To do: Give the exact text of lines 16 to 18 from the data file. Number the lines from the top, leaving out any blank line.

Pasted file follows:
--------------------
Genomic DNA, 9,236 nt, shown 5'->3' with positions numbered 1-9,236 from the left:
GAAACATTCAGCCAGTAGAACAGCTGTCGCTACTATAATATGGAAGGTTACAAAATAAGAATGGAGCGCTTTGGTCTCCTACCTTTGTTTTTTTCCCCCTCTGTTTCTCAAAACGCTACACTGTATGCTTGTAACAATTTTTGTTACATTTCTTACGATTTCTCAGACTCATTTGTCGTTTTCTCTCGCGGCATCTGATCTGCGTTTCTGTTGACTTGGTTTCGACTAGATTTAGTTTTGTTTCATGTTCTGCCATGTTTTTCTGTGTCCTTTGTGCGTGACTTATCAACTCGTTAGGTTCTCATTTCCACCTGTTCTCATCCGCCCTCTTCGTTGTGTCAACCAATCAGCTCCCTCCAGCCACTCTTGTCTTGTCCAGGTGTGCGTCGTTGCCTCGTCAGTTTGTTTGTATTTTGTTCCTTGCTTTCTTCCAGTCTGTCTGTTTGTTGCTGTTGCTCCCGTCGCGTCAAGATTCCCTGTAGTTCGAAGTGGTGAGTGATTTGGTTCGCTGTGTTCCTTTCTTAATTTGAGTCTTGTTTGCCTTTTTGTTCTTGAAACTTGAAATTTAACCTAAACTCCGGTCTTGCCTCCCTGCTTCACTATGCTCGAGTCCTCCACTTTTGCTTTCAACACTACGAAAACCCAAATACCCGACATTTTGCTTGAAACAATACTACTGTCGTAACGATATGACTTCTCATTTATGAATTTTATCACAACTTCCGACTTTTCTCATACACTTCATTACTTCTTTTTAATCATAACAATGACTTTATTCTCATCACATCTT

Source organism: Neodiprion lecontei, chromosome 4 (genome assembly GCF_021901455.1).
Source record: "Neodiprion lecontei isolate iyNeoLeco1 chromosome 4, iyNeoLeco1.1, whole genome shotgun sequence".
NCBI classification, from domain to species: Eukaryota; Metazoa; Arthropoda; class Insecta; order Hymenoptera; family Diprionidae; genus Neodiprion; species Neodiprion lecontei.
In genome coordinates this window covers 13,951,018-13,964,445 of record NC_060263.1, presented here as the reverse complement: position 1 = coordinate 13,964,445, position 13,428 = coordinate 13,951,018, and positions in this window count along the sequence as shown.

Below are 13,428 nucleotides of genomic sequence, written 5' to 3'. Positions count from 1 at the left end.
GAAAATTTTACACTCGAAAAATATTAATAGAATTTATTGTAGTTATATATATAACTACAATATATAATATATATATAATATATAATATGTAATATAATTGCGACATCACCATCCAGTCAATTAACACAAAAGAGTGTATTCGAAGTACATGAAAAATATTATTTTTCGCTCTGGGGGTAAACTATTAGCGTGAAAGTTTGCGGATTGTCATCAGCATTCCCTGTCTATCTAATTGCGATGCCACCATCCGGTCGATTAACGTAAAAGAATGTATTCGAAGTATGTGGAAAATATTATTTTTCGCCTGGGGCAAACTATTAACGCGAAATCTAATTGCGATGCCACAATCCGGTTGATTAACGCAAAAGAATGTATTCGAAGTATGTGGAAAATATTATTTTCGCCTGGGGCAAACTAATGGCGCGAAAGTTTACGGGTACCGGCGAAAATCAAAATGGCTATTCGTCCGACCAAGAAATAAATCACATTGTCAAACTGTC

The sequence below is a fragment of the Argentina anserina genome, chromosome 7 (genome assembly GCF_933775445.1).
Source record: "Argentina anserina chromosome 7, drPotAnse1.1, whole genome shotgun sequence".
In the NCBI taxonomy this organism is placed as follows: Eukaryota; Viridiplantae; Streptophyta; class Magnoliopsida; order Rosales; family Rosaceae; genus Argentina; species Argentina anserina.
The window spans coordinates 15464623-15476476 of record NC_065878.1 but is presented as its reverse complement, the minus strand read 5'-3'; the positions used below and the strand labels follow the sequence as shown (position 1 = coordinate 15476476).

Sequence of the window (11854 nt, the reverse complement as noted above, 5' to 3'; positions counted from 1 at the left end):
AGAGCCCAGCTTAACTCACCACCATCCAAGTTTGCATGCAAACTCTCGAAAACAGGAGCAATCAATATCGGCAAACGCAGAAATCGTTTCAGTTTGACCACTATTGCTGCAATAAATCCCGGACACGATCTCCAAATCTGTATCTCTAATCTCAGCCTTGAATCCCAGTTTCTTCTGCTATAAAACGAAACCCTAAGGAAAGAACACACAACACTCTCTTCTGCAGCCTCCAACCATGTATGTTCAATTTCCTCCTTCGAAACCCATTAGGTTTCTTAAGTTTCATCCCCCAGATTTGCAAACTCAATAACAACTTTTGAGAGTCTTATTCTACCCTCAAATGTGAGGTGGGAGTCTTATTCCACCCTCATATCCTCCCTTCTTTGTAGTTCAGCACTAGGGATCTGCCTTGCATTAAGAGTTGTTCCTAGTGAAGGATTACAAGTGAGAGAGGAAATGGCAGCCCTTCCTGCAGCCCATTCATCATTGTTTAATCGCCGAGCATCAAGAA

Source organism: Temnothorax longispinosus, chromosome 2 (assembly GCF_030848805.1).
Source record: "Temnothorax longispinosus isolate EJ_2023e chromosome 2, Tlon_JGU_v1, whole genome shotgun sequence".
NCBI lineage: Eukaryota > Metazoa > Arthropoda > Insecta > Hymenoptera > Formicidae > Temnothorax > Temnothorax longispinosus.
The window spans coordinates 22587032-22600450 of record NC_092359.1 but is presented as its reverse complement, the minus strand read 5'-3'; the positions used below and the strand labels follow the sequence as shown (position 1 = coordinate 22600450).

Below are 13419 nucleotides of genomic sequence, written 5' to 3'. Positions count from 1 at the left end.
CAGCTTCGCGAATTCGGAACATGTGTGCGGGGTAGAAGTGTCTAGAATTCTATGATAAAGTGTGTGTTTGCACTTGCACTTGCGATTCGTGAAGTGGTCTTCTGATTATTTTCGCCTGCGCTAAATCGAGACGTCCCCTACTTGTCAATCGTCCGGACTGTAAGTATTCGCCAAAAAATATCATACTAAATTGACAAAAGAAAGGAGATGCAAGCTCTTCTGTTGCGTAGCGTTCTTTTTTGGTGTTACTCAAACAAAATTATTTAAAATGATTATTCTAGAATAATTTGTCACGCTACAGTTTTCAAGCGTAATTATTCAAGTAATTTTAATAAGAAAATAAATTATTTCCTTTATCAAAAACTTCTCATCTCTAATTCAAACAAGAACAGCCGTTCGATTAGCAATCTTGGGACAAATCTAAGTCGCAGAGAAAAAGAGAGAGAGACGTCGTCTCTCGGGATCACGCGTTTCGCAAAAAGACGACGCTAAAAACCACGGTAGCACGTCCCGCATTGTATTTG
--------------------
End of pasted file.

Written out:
Source record: "Temnothorax longispinosus isolate EJ_2023e chromosome 2, Tlon_JGU_v1, whole genome shotgun sequence".
NCBI lineage: Eukaryota > Metazoa > Arthropoda > Insecta > Hymenoptera > Formicidae > Temnothorax > Temnothorax longispinosus.
The window spans coordinates 22587032-22600450 of record NC_092359.1 but is presented as its reverse complement, the minus strand read 5'-3'; the positions used below and the strand labels follow the sequence as shown (position 1 = coordinate 22600450).